It is the system

Arriving at Jeddah airport is always an experience.

The first thing that strikes you is given that this is the entry point to Mecca and Medina, the most sacred sites in Islam, focus of the Hajj, you might imagine a state of the art facility to enable the pilgrims to pass through with alacrity and a taste of desert hospitality.  Alas, however, the airport is a fading monument to 70s utilitarianism with the systems and facilities to match.

This time the computer system decided to freeze over my eyes. It would not process the picture. I was sent back to wait with no idea how long this process would take. The immigration official was apologetic, shrugging and saying, 'It is the system' as if this explained anything and everything. There was no way to amend, correct or thwart the system. I needed to wait and I did for almost two hours before my dazzling or demonic eyes passed muster and I was waved through, wafted on my way on a wave of further apology.

I was struck by one more example of how we express our dependency on 'the system' as if it were not made by us, out of complex choices, but had materialised fully formed to be both our aid and stricture.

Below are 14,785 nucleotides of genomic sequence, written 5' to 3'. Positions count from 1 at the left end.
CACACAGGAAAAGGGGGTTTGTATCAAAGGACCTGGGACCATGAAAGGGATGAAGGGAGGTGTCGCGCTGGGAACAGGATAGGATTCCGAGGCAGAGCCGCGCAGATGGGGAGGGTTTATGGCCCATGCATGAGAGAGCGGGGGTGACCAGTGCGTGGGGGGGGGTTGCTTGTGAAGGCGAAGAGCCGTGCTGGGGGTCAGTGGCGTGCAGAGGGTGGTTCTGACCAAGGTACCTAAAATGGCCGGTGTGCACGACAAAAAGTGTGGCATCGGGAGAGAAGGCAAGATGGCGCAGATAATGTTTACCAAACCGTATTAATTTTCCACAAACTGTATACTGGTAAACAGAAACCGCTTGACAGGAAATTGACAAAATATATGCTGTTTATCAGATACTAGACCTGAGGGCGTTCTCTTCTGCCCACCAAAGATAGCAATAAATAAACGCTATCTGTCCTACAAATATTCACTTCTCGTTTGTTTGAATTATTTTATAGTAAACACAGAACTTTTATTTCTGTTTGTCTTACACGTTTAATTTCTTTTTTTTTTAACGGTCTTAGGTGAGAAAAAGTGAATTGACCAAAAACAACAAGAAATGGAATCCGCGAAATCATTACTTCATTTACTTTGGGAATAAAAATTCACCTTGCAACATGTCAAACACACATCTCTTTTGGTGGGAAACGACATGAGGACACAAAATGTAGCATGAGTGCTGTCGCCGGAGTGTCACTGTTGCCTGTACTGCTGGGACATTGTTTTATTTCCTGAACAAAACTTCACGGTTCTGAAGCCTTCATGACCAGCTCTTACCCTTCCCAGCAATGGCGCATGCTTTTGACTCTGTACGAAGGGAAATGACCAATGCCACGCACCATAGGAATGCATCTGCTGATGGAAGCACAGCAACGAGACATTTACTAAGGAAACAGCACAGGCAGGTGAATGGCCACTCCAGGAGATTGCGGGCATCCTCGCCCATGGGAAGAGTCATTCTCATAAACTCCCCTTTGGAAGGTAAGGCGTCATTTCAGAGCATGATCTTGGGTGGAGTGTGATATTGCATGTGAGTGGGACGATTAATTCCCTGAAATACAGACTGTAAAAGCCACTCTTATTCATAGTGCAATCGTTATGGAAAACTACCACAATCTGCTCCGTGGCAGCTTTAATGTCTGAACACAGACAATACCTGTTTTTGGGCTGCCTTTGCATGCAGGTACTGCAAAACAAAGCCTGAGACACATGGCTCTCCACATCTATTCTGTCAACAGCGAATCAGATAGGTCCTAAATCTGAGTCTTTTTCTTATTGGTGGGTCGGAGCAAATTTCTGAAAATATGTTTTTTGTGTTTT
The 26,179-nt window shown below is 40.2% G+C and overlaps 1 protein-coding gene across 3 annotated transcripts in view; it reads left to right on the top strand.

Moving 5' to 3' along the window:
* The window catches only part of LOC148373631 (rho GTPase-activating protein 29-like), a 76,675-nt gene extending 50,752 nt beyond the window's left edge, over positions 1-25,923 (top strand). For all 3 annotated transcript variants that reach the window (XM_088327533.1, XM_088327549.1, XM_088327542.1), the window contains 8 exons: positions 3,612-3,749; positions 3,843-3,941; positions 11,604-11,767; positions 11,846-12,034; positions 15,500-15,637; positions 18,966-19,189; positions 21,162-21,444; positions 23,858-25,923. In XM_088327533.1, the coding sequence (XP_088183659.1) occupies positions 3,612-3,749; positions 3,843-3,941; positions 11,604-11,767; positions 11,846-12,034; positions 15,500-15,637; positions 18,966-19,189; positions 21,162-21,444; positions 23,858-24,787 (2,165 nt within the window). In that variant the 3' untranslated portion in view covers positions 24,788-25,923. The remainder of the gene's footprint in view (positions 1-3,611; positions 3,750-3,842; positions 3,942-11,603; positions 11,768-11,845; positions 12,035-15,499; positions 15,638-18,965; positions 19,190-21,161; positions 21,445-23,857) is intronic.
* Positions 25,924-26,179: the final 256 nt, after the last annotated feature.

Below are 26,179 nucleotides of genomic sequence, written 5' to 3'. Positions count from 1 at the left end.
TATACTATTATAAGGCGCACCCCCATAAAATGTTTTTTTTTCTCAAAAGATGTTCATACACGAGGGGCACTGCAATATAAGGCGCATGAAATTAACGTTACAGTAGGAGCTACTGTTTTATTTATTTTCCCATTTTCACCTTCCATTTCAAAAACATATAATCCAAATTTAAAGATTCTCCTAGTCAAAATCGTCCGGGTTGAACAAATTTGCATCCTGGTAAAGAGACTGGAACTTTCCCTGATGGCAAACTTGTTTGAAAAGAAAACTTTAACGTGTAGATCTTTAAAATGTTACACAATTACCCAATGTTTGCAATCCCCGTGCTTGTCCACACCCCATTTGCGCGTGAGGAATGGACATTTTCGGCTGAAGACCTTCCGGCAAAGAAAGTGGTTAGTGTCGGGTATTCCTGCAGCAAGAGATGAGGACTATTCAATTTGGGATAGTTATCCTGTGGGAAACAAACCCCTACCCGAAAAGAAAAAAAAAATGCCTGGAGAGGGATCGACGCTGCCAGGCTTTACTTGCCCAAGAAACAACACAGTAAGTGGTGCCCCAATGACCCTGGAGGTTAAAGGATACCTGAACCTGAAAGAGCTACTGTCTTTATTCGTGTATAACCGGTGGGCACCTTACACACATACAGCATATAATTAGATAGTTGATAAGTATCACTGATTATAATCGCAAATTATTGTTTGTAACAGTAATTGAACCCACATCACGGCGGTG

I was reminded of how we talk about the 'market' as if it were a deus ex machina grinding out its results as  they were facts of nature which cannot be contradicted when in reality it is an artefact created by human hands and can (and is) amended, moved and shaped by them.

It was, also, a reminder of how in such situations you are both the 'victim' and an irritant - a sign of failure. The immigration officer (possibly unusually for immigration officials) wanted to be a humane presence and he could not because trapped in 'the system' - made by us but not by him. He was so glad when I went away to sit down, and wait. He was so glad when the system delivered me up so he could see me through.

I had not realised how 'closed' Saudi Arabia is. My charming host at the Islamic Development Bank, a Bosnian, explained that though he could invite his parents to visit, he could not invite his brother (even though he was working for this important global institution initiated by Saudi Arabia).

I do not expect that 'closure' for any society truly serves its purposes - the letter of the law is served but not its spirit - the spirit that blows where its lists- is confined and constrained.

It occurs to me, by analogy, that our tendency to defer to the system, made by human hands interpreting the divine, is another form of dependency that displaces responsibility for finding a renewing vulnerability to the divine's presence.

We need to free to be human - and many systems deny us that.


Popular posts from this blog

Climate: A new and regenerating story

Learning to meditate

Are not all mystics dangerous?